I was on a flight to New Orleans recently when I pulled my tray table down. Advertising on the small plastic slab is the latest way of trying to sell products to a captive audience but I found this particular message quite amusing. It was an ad that read ‘Sleep Your Best No Matter Where You Land’. The tray table also boasted that access to overcome my ‘unique sleep problem’ was free when I bought specially marked boxes of a certain product. Easy as that!
Sitting in seat 9D and sleep deprived from a week long head cold, I desperately wanted to address my unique sleep problem. But I was seated in an exit row so my seat did not recline. Even if I was enrolled, I doubted sleep would find me given my poker board straight position for nearly three hours. This was not a very good message for me or as I glanced around, anyone wide eyed open person in row 9.
How often do your messages match your audience? Do you ever work tirelessly on a pitch, talk or important presentation only to deliver it the same way to different groups? From this vantage point, the answer is likely yes. Time and time again, we work with individuals and teams who have great messages but fail to consider the listener which robs them of the results they’re after.
Let’s say you’re giving a series of talks about a new exciting therapy. You tell senior management about market share, competition, price, time lines and financial projections. But that same talk to patients, office staff, plant managers or insurers might miss the mark as their needs and concerns are different. I’ve heard the objections and understand your challenges:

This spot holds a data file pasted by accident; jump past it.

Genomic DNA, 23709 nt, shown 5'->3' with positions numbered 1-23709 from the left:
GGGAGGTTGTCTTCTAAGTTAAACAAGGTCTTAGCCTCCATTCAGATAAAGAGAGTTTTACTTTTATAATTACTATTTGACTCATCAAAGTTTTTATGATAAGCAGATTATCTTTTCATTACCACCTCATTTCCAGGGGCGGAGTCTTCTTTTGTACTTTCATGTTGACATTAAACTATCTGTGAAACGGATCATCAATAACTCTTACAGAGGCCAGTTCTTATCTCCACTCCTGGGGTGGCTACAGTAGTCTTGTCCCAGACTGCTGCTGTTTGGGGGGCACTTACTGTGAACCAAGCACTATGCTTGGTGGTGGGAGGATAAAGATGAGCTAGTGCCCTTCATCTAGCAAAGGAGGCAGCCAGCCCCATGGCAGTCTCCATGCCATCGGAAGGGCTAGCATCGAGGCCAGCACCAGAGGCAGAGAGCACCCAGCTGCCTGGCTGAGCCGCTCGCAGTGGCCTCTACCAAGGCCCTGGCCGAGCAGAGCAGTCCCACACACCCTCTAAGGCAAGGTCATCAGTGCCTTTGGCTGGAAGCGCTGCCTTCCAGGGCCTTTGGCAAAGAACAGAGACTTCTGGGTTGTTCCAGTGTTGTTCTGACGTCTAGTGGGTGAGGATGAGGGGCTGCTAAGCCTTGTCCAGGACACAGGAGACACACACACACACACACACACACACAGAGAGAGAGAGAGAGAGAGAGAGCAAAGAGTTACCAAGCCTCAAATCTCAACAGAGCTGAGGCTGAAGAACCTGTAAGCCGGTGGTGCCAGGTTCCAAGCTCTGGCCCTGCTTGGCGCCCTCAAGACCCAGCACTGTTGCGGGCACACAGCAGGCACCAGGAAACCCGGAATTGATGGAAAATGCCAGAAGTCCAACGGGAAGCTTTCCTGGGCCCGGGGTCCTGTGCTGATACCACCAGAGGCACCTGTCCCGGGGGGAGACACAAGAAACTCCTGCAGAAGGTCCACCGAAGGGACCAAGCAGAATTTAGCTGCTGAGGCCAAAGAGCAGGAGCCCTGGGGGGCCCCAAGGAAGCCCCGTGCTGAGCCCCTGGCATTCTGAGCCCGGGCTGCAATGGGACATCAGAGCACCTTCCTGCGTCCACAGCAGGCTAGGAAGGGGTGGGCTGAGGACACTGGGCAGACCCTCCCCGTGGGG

- Management wants it done this way
- Lawyers have approved our slides and we can’t change anything
- We don’t have enough time to develop multiple presentations
Maybe you do if you think about it differently. Even if you are forced to present the same talk to various audiences, that’s no excuse for not tailoring your message to their concerns. Consider this:
- What examples can you share to help them understand how your strategy will benefit them?
- Is there a quick story you can tell to drive your point home?
- If the projector crashed and they couldn’t see your slides, how would you explain it?
You are probably more equipped to manage your message than you realize. You do it every day without over thinking it. When you struggle to get a child to pick up her toys, you may dangle a promise of an outing or playing a game to hasten the chore. When you want your dog to sit, roll over or shake paws, you might entice him with a treat. How can you entice your listener so you achieve the results you’re after?
When we personalize information with anecdotes, example and quick vignettes, we make our message more relevant to them. It helps them understand how they can apply the information we’re sharing.
For example, I recently listened to a medical director deliver a presentation outlining a shortage of obstetricians and gynecologists in Massachusetts. The numbers on his slides were important but the message was not that compelling until he drove it home with a story about a woman in labor who drove 35 miles by herself in a blizzard to deliver her baby at the hospital because there were no specialists nearby. It’s doubtful his audience will recall the numbers on the slides, but they will most certainly remember that story.
As I glared back at my tray table the same message still stared my sleep deprived self in the face. ‘Sleep Your Best No Matter Where You Land’. Well, maybe when we land, I would finally get some sleep elsewhere because it certainly wasn’t happening in this seat on this plane. What message are you sending?
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